the-luncheon-on-the-grass

The rarified, charming, naughty, ingratiating, and playful way of life that finally found footing and new expression was the product of an imperial, late absolutist–including  Napoleon III, Bismarck, the dying Austrian and Ottoman Empires, the continuing Anglo-led repression of Russian and Egyptian development–reaction against and management of democratic Enlightenment, an orchestration to take the Enlightenment’s ideas and implement them, with economic liberalization but without democracy.

Edouard_Manet_-_Le_Chemin_de_fer_-_Google_Art_Project

That island of urban French life, with its luminous, ginger cast of well-dressed bourgeois and naked servants, is what Manet valued. That is the worldly “peace” condition that the romantic antidemocratic bourgeoisie values, because it has created for them a little private topos of sexualized play and bourgeois decisionism, an affirming, “universal” collective experience of transitory symbolic structural subversion, complementing the enabling, institutionalized elite decisionism of (democracy-conditioned) conservativism, and substituting for the painful if also transitory universal decisionism of democratic revolution. Exclusive, ephemeral, nubile, tragic beauty is what romantics aestheticize.

The French symbolicists’ and the White Austrian managers’ precious conditions were the epitome of combustible. What built that European modernized-metropole bourgeois world, loved and represented by Manet and other French aesthete beneficiaries of late absolutist-imperialism, also must devolve from Crimean War unto the loss against Mexico and the Franco-Prussian War loss, then onto WWI and WWII, the rolling implosion/explosion of rearguard late absolutism.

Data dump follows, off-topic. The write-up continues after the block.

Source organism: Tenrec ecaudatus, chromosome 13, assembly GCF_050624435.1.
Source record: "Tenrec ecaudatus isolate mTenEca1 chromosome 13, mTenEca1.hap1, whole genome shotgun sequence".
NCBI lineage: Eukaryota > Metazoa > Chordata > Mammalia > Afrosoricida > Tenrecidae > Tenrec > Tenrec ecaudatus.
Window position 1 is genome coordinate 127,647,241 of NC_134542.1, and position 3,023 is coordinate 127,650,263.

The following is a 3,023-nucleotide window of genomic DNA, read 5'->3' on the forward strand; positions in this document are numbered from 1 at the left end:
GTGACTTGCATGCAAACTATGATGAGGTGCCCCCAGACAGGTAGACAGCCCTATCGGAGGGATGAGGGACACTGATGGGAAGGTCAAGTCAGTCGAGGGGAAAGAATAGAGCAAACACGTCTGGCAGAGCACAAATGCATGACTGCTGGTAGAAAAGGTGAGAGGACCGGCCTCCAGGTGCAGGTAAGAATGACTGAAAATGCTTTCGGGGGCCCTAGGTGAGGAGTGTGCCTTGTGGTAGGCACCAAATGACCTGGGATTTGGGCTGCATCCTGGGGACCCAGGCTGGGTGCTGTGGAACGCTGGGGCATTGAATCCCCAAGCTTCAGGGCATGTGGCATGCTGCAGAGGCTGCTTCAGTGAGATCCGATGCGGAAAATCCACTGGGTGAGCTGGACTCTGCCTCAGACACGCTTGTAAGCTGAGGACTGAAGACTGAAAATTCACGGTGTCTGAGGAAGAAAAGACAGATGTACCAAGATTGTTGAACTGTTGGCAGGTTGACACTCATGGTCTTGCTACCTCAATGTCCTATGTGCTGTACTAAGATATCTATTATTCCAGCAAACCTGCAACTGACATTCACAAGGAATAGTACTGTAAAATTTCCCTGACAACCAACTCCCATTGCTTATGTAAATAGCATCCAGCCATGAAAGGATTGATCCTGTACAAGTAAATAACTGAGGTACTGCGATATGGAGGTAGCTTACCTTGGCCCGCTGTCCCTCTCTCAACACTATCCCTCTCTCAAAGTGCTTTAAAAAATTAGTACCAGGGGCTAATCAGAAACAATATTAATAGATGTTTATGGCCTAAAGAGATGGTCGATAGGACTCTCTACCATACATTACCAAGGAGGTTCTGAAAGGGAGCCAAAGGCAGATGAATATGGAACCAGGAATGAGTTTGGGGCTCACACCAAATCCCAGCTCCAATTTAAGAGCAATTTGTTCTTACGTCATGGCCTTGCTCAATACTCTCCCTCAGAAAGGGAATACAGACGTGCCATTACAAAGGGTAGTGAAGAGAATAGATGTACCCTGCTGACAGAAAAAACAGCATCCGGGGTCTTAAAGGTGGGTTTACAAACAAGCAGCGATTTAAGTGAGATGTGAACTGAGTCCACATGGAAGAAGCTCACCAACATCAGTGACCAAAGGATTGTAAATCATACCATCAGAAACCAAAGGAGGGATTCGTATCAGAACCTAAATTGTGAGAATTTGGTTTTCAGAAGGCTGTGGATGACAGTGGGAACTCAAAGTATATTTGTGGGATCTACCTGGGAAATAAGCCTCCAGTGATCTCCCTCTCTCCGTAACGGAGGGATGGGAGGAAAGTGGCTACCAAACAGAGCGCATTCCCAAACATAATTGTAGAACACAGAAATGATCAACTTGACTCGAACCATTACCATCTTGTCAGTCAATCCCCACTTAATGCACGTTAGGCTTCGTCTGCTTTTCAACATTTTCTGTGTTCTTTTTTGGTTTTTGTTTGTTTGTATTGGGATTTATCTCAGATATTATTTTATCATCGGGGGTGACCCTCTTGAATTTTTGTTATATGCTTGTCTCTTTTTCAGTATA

Manet_Maximilian

…Leaving a gilded cherry, a bourgeois world poised to dominate, its expendable ally democracy having been discreetly managed away.

The Austrian emigres were court dregs, fueled by the Excellent urban experience, the bourgeois decisionism of that romantic metropole moment within an inegalitarian, rearguard, fast-decaying imperial mobilization, a mobilization that co-opted the ideas of the democratic Enlightenment it repressed, and then imploded in imperial war, before exploding into a thousand pointed shards finally in WWI.

The Austrian Whites blamed the socialists for the end, but the Red Vienna socialists came to build in the interwar period, long after the Austrian empire was collapsing and even after the empire died. That is what Atlantic Anglo-America’s capitalists imported upon us: The Austrian courtiers of inegalitarianism’s thievery, brutality, dishonesty, and failure. Bolstering the diffused institutions of slavery and the spatialized institutions of colonial conquest, inegalitarian romanticism fuses with inegalitarian pragmatism in the US.

Haven’t romantic bourgeois aesthetics institutionalized pre-1870s imperial absolutism’s urban bourgeois metropole ideal as the ruling mystification of capitalist order in the Anglosphere and Atlantic Europe?

The key to romantic-pragmatic inegalitarianism is never giving credit where credit is due. To keep up, and to transform into meritocratic ideology, the instrumentalist Burkean faith that the elite are the only excellence possible in this world, while the vast servant class embodies all of humanity’s faults, we have to pretend that Napoleon III did not repress democracy and co-opt democrats’ ideas, but rather invented the modernizations wholecloth in the mid 19th century–and invented them in his free time on the side, while he stormed Europe and the world to subjugate and expropriate its wealth, for capitalist modernization.

Culturalist Analysis of the Social: Immigration Politics through a Cultural-determinist Lens

RE: The Jacobin article on Danish immigration politics by cultural scholars:

The justice distinction has to be whether and to what extent border controls and citizenship rights turn immigrants into a disadvantaged underclass, or continue to provide them enabling, if graduating positive rights. (As well: Does the analysis and policy distinguish between sovereign European transmigration and the (semi-)permanent immigrants displaced from their home? It should.)